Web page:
Taft's value-added policy, however, has raised some eyebrows.
The Liberal leader would like to see bitumen upgraded in Alberta, but said there's a benefit to shipping some of the oilsands to other provinces, rather than losing it to the United States.
But Greg Stringham, vice-president with Canadian Association of Petroleum Producers, noted Albertans are receiving great benefits from the oilsands processing already occurring in the province.
He suggested the percentage of total bitumen being processed in Alberta could rise to more than 70 per cent by 2015 as the upgrading capacity comes in line with oilsands development -- about 3.5 million barrels per day.
"We're already getting great value here with the upgrading," Stringham said. "It's going to come along with the oilsands development."
Political observers, meanwhile, said the timing of the Clipper pipeline announcement is "like a slap in the face" to Stelmach because he's been so public about the issue. It also shows the Tory leader hasn't been able to persuade big oil and gas companies to follow his wishes, argued David Taras, political analyst at the University of Calgary.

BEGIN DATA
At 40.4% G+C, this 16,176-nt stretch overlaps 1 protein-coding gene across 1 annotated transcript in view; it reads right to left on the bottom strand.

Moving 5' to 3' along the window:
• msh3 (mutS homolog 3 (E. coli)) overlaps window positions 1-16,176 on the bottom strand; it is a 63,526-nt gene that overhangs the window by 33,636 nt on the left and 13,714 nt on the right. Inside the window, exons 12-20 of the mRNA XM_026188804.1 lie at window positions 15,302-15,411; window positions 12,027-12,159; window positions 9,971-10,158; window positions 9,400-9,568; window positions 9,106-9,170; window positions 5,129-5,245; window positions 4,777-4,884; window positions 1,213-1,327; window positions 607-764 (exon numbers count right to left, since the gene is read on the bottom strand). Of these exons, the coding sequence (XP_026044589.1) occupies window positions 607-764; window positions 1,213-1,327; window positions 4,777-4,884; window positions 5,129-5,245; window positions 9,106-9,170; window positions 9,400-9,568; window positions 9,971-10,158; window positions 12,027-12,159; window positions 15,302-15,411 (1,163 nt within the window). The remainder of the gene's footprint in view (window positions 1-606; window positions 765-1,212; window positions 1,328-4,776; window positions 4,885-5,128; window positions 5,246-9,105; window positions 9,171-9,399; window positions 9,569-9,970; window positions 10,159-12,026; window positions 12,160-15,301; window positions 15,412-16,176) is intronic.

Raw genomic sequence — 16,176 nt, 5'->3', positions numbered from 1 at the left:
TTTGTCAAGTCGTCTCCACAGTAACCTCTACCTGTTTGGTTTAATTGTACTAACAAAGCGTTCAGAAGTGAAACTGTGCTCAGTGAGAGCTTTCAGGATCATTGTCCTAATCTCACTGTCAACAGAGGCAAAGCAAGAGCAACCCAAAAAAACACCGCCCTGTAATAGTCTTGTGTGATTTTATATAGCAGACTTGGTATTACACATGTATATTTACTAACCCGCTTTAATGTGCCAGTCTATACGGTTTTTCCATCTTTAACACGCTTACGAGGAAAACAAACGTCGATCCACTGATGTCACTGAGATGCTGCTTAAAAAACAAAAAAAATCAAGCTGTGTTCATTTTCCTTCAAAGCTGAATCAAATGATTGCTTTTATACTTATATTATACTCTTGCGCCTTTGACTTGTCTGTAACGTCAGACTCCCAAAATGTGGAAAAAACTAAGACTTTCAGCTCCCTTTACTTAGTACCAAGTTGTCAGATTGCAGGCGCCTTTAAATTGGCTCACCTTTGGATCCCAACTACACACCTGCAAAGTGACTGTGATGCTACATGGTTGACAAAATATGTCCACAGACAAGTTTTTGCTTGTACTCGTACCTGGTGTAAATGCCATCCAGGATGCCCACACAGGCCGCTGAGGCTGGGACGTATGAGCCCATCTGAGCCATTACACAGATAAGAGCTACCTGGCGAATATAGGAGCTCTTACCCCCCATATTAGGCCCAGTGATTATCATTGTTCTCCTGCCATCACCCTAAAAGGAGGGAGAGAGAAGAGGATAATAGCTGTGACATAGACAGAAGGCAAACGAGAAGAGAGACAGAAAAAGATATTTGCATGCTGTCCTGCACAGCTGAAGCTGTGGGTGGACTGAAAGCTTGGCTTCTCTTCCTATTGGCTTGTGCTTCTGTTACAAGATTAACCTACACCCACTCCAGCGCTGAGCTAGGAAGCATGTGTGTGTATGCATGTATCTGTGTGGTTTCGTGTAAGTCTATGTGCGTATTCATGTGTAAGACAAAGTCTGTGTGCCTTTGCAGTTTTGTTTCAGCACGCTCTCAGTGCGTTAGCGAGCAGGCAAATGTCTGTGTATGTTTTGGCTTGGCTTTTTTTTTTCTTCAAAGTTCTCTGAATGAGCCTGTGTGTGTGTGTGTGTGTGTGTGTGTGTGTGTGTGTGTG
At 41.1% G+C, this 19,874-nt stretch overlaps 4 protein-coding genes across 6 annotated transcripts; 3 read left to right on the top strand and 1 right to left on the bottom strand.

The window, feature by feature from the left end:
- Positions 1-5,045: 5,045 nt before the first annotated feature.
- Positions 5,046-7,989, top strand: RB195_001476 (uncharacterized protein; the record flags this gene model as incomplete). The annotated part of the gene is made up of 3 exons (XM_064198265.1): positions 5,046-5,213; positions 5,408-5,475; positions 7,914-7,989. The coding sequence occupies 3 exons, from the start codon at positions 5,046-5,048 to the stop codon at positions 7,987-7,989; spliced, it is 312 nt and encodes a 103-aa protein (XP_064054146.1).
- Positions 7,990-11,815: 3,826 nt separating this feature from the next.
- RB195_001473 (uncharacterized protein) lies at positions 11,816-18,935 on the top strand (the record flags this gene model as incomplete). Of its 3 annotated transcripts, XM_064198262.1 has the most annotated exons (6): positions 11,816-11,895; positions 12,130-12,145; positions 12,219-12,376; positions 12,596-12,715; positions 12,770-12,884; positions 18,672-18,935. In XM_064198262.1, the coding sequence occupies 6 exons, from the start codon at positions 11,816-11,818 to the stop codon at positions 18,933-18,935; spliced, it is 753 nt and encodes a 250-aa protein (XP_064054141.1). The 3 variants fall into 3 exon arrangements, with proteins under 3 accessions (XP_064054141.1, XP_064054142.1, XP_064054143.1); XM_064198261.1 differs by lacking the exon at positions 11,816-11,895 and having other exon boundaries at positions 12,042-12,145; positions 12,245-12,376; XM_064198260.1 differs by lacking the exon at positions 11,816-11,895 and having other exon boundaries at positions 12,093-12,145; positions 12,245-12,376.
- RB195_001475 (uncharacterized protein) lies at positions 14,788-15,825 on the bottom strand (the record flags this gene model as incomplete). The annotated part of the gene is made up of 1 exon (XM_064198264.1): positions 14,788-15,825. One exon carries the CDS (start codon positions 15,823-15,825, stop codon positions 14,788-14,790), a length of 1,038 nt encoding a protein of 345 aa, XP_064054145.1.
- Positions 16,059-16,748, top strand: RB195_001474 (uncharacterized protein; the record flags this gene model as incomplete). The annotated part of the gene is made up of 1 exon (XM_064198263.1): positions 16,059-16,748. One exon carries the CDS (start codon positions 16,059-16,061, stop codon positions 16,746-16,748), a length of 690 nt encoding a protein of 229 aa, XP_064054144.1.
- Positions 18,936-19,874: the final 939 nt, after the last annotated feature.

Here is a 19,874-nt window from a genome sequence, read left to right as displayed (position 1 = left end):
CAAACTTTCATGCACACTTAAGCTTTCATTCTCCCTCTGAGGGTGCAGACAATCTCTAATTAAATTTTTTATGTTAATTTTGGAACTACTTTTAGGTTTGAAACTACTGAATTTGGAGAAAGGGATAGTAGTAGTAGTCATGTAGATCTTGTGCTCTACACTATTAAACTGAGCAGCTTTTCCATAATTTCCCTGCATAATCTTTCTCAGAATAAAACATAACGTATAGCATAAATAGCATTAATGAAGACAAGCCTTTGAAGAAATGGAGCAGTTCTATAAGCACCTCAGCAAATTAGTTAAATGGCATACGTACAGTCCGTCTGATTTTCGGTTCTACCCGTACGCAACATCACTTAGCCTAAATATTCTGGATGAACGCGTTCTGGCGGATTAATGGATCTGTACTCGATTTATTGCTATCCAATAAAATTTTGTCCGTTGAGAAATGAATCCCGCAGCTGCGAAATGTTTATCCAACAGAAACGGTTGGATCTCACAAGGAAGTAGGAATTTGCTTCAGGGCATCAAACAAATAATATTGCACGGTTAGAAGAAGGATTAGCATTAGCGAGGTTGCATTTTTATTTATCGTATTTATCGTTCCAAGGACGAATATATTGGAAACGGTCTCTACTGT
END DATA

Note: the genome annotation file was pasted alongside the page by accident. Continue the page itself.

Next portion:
"This was high on the hit parade during the leadership race and now it seems to be a forgotten policy," said Taras, suggesting the energy board's decision is another speed bump in Stelmach's campaign.
"One after another, it's become a nightmare campaign in which almost two or three times a week there's a shock to the campaign and it always seems to be bad news."
NDP Leader Brian Mason and labour groups immediately went on the offensive, arguing Stelmach is breaking one of his biggest political promises by sitting on his hands while new pipelines are built to export Alberta's crudest product.
"It's just exporting our jobs to the United States," Mason said.
He echoed protests by the Alberta Federation of Labour against $10.4 billion in new international oilsands delivery routes that the National Energy Board approved since September.
The lineup poised to enter construction includes the $5.2-billion Keystone Pipeline by TransCanada Corp., and the $3-billion Alberta Clipper and $2.2-billion Southern Lights projects by Enbridge Inc.